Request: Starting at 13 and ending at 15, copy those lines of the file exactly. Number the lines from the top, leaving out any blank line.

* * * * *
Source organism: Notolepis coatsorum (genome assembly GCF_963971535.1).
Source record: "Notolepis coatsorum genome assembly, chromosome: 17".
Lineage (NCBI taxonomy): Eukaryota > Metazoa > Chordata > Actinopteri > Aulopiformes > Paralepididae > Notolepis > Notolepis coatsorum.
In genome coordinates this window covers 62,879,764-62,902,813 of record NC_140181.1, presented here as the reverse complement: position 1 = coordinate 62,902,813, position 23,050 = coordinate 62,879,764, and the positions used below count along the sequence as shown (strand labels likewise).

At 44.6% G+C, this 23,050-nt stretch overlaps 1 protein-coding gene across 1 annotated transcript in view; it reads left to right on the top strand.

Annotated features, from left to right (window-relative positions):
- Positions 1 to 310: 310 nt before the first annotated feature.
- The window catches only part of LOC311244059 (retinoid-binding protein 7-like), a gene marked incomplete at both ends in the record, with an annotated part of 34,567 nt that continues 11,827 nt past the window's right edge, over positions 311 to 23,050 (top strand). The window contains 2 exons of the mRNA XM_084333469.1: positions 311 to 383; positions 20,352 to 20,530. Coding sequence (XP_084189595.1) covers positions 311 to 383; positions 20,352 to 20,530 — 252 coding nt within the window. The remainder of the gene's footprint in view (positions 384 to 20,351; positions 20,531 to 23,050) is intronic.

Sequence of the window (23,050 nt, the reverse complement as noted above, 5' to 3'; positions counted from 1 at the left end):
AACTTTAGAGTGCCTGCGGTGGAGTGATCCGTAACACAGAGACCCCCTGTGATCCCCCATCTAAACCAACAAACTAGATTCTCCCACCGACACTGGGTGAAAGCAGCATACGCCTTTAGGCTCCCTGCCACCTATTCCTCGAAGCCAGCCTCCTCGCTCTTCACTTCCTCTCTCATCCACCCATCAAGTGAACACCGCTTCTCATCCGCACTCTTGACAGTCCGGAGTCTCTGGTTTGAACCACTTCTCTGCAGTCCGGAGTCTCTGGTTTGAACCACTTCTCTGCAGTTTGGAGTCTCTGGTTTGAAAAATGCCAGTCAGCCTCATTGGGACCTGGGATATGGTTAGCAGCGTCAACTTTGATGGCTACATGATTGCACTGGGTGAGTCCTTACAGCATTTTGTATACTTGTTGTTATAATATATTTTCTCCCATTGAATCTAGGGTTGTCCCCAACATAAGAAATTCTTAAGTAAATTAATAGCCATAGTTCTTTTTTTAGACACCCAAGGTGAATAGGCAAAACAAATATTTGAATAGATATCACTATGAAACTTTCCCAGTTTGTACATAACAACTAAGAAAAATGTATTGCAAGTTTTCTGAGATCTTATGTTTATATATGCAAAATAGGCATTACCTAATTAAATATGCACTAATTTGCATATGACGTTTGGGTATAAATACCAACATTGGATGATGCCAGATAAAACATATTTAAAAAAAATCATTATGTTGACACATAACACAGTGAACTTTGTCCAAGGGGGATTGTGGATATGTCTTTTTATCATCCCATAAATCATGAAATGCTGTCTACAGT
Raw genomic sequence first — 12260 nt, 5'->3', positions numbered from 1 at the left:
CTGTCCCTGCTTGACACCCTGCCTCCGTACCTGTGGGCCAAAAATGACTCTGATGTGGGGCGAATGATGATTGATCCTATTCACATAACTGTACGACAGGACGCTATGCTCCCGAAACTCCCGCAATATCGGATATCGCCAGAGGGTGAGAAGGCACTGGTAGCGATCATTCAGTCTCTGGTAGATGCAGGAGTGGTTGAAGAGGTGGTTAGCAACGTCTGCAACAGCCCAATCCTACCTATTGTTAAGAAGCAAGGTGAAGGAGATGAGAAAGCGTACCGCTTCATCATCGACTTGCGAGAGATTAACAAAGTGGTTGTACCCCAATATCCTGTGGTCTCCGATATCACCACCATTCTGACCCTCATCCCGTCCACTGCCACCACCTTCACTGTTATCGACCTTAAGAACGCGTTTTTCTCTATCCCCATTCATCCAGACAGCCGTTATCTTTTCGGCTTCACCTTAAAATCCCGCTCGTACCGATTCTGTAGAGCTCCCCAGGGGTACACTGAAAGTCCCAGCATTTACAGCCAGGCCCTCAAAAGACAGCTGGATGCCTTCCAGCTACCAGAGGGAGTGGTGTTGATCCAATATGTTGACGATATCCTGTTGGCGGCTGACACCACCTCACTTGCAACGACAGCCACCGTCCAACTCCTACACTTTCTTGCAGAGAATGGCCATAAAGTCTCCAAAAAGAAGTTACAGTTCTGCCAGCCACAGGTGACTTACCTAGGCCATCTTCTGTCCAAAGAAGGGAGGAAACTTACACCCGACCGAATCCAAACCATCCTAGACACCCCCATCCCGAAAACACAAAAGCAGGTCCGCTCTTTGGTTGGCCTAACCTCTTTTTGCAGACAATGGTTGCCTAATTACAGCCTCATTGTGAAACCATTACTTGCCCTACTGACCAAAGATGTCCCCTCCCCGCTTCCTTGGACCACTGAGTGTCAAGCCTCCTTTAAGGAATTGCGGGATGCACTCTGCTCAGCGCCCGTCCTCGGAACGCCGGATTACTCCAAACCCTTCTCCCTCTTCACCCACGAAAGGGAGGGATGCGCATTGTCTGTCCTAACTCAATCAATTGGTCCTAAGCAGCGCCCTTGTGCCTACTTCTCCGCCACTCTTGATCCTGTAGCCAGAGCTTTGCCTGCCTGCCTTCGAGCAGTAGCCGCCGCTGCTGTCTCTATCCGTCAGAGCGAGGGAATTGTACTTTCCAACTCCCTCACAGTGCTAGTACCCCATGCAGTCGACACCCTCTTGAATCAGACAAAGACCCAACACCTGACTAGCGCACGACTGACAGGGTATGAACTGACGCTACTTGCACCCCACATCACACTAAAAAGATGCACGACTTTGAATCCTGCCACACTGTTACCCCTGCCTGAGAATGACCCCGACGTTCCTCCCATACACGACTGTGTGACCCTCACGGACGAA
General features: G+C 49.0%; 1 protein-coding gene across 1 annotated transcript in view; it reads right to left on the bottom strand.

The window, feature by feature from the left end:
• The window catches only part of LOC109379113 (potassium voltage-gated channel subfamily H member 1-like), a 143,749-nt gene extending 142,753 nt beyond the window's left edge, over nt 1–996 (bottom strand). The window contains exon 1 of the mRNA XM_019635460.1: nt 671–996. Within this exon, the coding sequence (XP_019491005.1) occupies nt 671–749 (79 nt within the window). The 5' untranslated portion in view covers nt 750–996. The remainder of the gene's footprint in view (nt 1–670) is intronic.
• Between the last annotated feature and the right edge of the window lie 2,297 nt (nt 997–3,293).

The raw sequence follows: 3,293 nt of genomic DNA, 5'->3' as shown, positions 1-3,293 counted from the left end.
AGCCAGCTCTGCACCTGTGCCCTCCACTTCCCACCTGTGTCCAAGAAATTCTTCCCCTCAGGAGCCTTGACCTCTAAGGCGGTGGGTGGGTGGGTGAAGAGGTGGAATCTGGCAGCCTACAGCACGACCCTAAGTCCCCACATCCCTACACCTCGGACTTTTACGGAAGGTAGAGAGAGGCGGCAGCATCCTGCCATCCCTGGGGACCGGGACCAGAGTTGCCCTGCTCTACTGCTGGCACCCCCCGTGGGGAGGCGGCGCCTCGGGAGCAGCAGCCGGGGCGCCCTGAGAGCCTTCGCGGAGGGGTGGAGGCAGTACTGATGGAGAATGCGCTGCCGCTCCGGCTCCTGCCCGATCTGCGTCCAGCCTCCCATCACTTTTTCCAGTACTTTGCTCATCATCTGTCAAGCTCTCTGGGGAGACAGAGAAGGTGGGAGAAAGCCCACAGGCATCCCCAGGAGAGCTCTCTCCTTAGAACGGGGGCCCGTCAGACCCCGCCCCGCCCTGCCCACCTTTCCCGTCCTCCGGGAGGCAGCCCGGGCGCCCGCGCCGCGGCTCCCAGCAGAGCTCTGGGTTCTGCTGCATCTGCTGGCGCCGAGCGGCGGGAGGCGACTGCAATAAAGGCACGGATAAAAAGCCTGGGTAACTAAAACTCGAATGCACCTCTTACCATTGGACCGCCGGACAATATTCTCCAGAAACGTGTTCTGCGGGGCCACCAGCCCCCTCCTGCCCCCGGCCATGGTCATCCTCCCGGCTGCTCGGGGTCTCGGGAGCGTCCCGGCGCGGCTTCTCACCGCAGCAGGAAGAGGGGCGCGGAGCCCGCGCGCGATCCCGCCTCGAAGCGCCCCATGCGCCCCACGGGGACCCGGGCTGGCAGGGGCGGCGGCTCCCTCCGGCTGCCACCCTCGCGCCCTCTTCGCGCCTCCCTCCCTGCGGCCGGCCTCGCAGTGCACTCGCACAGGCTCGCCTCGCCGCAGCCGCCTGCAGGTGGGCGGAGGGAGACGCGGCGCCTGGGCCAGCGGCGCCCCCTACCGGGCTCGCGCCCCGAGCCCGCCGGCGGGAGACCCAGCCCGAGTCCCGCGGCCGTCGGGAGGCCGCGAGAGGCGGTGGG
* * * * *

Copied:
General features: G+C 49.0%; 1 protein-coding gene across 1 annotated transcript in view; it reads right to left on the bottom strand.

The window, feature by feature from the left end:
• The window catches only part of LOC109379113 (potassium voltage-gated channel subfamily H member 1-like), a 143,749-nt gene extending 142,753 nt beyond the window's left edge, over nt 1–996 (bottom strand). The window contains exon 1 of the mRNA XM_019635460.1: nt 671–996. Within this exon, the coding sequence (XP_019491005.1) occupies nt 671–749 (79 nt within the window). The 5' untranslated portion in view covers nt 750–996. The remainder of the gene's footprint in view (nt 1–670) is intronic.